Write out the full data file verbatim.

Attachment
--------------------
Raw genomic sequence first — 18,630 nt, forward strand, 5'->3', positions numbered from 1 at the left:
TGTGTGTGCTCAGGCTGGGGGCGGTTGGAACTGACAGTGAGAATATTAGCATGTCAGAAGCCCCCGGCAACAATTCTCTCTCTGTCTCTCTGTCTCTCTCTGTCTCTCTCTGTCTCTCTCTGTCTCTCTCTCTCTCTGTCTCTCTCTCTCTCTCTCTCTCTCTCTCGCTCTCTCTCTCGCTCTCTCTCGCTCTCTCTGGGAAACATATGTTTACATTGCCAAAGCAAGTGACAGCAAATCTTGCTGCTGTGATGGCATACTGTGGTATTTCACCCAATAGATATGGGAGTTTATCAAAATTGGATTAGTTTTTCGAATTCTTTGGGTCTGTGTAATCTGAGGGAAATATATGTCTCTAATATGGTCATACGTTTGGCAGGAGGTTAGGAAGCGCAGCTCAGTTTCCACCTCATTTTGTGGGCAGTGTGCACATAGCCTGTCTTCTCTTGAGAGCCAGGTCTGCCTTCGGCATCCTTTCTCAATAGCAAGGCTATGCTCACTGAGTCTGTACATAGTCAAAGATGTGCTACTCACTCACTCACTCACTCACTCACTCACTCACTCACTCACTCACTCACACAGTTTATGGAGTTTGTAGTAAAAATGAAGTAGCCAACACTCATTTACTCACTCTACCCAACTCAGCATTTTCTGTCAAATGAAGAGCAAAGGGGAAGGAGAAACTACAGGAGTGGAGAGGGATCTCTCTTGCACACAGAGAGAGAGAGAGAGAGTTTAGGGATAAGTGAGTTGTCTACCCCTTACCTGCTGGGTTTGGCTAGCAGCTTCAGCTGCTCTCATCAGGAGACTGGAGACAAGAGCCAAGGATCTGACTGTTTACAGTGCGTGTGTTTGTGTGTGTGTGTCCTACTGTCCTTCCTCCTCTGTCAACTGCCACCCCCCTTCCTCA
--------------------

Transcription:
Raw genomic sequence first — 18,630 nt, forward strand, 5'->3', positions numbered from 1 at the left:
TGTGTGTGCTCAGGCTGGGGGCGGTTGGAACTGACAGTGAGAATATTAGCATGTCAGAAGCCCCCGGCAACAATTCTCTCTCTGTCTCTCTGTCTCTCTCTGTCTCTCTCTGTCTCTCTCTGTCTCTCTCTCTCTCTGTCTCTCTCTCTCTCTCTCTCTCTCTCTCGCTCTCTCTCTCGCTCTCTCTCGCTCTCTCTGGGAAACATATGTTTACATTGCCAAAGCAAGTGACAGCAAATCTTGCTGCTGTGATGGCATACTGTGGTATTTCACCCAATAGATATGGGAGTTTATCAAAATTGGATTAGTTTTTCGAATTCTTTGGGTCTGTGTAATCTGAGGGAAATATATGTCTCTAATATGGTCATACGTTTGGCAGGAGGTTAGGAAGCGCAGCTCAGTTTCCACCTCATTTTGTGGGCAGTGTGCACATAGCCTGTCTTCTCTTGAGAGCCAGGTCTGCCTTCGGCATCCTTTCTCAATAGCAAGGCTATGCTCACTGAGTCTGTACATAGTCAAAGATGTGCTACTCACTCACTCACTCACTCACTCACTCACTCACTCACTCACTCACTCACACAGTTTATGGAGTTTGTAGTAAAAATGAAGTAGCCAACACTCATTTACTCACTCTACCCAACTCAGCATTTTCTGTCAAATGAAGAGCAAAGGGGAAGGAGAAACTACAGGAGTGGAGAGGGATCTCTCTTGCACACAGAGAGAGAGAGAGAGAGTTTAGGGATAAGTGAGTTGTCTACCCCTTACCTGCTGGGTTTGGCTAGCAGCTTCAGCTGCTCTCATCAGGAGACTGGAGACAAGAGCCAAGGATCTGACTGTTTACAGTGCGTGTGTTTGTGTGTGTGTGTCCTACTGTCCTTCCTCCTCTGTCAACTGCCACCCCCCTTCCTCA